LRVNA offers help with grief at holidays

MEREDITH — The holidays can be a bittersweet season for those who are grieving the loss of a loved one. The Lakes Region Visiting Nurse Association will again offer “Coping with Grief through the Holidays” on Dec. 12. The first session will take place from 1– 2:30 p.m. and the second session from 4–5:30 p.m. Both sessions will be held at the LRVNA office located at 186 Waukewan St. in Meredith.
Hospice Spiritual Care Coordinator Carol Snow-Asher will facilitate the conversation, offering support and survival tips. All are welcome.
For more information or questions, call LRVNA at 279-6611.

Central New Hampshire VNA & Hospice helps with holidays

Central New Hampshire VNA and Hospice will hold celebrations of life in five different locations on Saturday, Dec. 9, at 11 a.m. All are welcome to attend. The Tree of Memories celebrations provide an opportunity for people to remember the lives of family, friends and neighbors by placing an inscribed porcelain dove, a symbol of serenity, peace and tranquility, on one of five lit trees. A dove need not be purchased – anyone experiencing the loss of a loved one can be comforted at one of the commemorations. Services will be held at the Alton Town Hall, in the lobby of the Medical Arts Building at Huggins Hospital in Wolfeboro, the Wakefield Town Hall, the Main Street Building in Ossipee and Moulton Farm in Meredith.

A moving ceremony will be held at each location. There will be music and moments of remembrance, devotions, and the placing of inscribed doves on a lit tree. Those who participate in this poignant ceremony often experience a deep sense of renewal and a new feeling of unity and closeness to their loved ones and friends.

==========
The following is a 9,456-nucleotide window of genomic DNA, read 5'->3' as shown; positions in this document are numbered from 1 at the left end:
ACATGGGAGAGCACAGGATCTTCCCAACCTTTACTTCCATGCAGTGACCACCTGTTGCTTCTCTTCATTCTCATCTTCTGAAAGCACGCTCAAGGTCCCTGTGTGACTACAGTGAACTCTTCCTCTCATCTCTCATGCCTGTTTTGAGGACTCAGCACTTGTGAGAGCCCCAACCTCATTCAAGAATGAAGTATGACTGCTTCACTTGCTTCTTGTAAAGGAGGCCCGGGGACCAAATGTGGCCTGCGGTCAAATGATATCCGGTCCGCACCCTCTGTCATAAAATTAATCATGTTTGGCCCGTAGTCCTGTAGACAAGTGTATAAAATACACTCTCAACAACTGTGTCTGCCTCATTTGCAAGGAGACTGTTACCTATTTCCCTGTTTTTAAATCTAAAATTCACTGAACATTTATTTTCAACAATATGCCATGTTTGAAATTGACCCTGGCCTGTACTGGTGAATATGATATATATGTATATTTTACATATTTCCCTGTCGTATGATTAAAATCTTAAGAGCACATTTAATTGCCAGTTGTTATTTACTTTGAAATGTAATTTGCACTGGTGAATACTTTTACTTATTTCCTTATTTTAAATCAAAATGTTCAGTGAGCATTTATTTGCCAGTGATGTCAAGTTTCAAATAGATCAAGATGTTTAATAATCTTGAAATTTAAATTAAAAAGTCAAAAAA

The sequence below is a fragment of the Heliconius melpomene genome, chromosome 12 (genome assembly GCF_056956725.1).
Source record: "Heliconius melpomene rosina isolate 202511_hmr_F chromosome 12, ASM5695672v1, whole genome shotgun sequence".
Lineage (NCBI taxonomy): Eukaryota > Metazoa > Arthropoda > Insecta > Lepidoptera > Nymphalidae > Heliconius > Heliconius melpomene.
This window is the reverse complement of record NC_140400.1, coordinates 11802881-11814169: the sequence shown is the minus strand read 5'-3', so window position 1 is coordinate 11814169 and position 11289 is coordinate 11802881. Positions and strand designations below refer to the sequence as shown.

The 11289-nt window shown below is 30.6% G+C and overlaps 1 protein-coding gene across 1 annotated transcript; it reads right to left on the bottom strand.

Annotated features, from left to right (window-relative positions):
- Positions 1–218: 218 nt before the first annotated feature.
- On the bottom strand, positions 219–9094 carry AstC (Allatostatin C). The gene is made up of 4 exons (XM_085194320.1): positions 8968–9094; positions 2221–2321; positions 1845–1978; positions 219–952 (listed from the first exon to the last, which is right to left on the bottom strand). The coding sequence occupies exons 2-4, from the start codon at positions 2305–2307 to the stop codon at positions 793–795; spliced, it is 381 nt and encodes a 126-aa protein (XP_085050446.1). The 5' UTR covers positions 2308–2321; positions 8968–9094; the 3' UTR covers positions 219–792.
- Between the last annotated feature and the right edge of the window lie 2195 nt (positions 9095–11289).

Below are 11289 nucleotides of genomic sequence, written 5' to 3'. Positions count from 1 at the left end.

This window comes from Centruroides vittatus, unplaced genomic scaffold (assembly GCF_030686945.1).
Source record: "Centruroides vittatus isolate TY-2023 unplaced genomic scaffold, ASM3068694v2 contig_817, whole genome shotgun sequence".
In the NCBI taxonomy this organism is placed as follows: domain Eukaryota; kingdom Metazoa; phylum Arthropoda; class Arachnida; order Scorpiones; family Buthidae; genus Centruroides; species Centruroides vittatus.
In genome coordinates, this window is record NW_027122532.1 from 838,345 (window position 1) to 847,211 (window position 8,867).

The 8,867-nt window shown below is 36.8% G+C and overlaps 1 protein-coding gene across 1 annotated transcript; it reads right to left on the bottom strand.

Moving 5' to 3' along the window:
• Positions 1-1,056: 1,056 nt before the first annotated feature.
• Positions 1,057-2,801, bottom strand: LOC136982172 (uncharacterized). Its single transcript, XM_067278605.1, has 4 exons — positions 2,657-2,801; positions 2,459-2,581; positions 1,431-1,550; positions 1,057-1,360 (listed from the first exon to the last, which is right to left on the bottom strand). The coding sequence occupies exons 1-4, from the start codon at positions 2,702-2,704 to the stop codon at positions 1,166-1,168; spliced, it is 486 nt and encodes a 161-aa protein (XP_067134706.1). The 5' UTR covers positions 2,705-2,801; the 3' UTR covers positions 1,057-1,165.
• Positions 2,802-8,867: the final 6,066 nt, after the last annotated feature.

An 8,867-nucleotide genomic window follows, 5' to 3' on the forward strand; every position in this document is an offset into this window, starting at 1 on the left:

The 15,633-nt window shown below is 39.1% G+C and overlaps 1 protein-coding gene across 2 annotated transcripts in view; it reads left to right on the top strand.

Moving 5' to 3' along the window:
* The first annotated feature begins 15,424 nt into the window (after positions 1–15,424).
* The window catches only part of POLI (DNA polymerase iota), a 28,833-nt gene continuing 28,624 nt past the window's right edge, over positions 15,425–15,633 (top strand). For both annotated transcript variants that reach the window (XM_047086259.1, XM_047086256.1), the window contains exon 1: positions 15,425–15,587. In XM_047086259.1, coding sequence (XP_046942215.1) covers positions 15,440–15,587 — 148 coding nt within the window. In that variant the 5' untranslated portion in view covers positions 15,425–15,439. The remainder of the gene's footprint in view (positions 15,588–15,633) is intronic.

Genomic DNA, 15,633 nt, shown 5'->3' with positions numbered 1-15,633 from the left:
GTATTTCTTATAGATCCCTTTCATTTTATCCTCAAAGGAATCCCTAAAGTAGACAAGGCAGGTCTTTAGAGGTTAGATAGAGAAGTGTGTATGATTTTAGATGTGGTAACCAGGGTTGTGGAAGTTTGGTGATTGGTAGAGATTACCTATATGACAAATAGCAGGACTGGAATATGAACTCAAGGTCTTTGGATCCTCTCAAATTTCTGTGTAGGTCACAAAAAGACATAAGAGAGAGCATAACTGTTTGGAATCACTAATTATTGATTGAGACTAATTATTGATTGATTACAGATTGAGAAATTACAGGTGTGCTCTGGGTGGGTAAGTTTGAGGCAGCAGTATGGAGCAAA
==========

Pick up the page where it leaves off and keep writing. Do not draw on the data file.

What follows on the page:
Hundreds of doves are requested each year and they stay on the trees throughout the month of December. The proceeds from the sale of the doves are used to improve the lives of people living in Lakes Region communities served by Central New Hampshire VNA and Hospice. To purchase a dove in the name of a loved one or friend, contact Central New Hampshire VNA at 800-244-8549. In order to ensure that your dove will be ready for the ceremony, please do so by Dec. 1.

Today, hospice continues to carry out the work of Dame Cicely Mary Saunders, known as the founder of the modern hospice movement. In 1967 she opened St. Christopher’s Hospital in South London, the first purpose built hospice. Her work continues on today throughout the world. Hospice is a special kind of care unlike any other. The hospice philosophy recognizes that the dying process is a part of the normal process of living and focuses on enhancing the quality of remaining life. For more information about the hospice program, go to

HEARING MATTERS—What is telecare?

Tele-what? Telecare is when you get assistance from a health-care provider via your smart-phone or computer and the internet. While it might seem less personal, telecare allows you to get help for problems or answers to questions without having to leave your home or office. This is really great if you have moved to a new location, live elsewhere during the winter, have a busy schedule or the weather is bad.
Some hearing aid manufacturers have incorporated Telecare options into their new hearing aid software. They have created an ap, which must be down loaded to your smart-phone and connected to your hearing aids. Through Telecare, you can let your Audiologist know if you are having problems, before your next appointment. You can report on how well you are hearing (or not hearing) in certain situations. Your Audiologist will receive the information and can then send minor changes to your hearing aids, through your smart-phone. Your smart-phone then relays a signal to your hearing aids and the changes are made.
While Telecare does not eliminate the need for in-person visits with your health-care provider, it does help to ease the stress you may feel when you just can’t find the time, or make the drive, for an appointment. It is an option designed to make life easier for you. It allows your provider to give you the assistance you need, from a distance.
Tell your Audiologist, if you would like to use telecare with your hearing aids. If you have a model of hearing aids designed for this option, she will help you find the correct ap for your smart-phone and make sure the connection is made to your hearing aids. If you have an older model of hearing aids or one not designed for making changes via an ap, Telecare still provides increased communication with your Audiologist, so she can be prepared for your concerns on your next visit. Remember, better hearing leads to better communication and, with Telecare, better communication leads to better hearing.